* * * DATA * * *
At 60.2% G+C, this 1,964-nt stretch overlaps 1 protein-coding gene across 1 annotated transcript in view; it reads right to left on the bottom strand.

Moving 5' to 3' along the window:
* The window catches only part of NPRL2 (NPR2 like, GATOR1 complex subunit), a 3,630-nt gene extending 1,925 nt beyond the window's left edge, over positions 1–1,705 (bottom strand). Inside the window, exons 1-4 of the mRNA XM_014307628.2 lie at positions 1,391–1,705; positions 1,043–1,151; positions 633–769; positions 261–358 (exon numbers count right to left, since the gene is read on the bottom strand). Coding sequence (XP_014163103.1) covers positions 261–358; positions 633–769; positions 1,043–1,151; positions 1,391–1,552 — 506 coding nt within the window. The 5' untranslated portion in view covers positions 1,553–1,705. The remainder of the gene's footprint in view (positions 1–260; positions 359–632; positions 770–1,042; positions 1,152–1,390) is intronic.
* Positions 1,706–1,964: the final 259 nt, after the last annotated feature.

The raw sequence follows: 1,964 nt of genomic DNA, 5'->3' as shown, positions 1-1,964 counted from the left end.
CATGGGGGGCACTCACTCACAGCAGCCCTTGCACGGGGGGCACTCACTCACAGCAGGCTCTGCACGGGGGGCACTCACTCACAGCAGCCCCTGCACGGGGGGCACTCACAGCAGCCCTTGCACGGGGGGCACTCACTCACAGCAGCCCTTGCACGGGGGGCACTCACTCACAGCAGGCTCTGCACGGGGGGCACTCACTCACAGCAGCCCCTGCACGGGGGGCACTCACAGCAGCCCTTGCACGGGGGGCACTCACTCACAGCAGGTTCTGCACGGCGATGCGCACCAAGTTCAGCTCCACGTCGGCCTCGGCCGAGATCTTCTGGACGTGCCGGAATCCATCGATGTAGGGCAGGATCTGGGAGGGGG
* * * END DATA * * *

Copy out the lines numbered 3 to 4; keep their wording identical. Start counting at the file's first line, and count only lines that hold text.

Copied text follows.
* The window catches only part of NPRL2 (NPR2 like, GATOR1 complex subunit), a 3,630-nt gene extending 1,925 nt beyond the window's left edge, over positions 1–1,705 (bottom strand). Inside the window, exons 1-4 of the mRNA XM_014307628.2 lie at positions 1,391–1,705; positions 1,043–1,151; positions 633–769; positions 261–358 (exon numbers count right to left, since the gene is read on the bottom strand). Coding sequence (XP_014163103.1) covers positions 261–358; positions 633–769; positions 1,043–1,151; positions 1,391–1,552 — 506 coding nt within the window. The 5' untranslated portion in view covers positions 1,553–1,705. The remainder of the gene's footprint in view (positions 1–260; positions 359–632; positions 770–1,042; positions 1,152–1,390) is intronic.
* Positions 1,706–1,964: the final 259 nt, after the last annotated feature.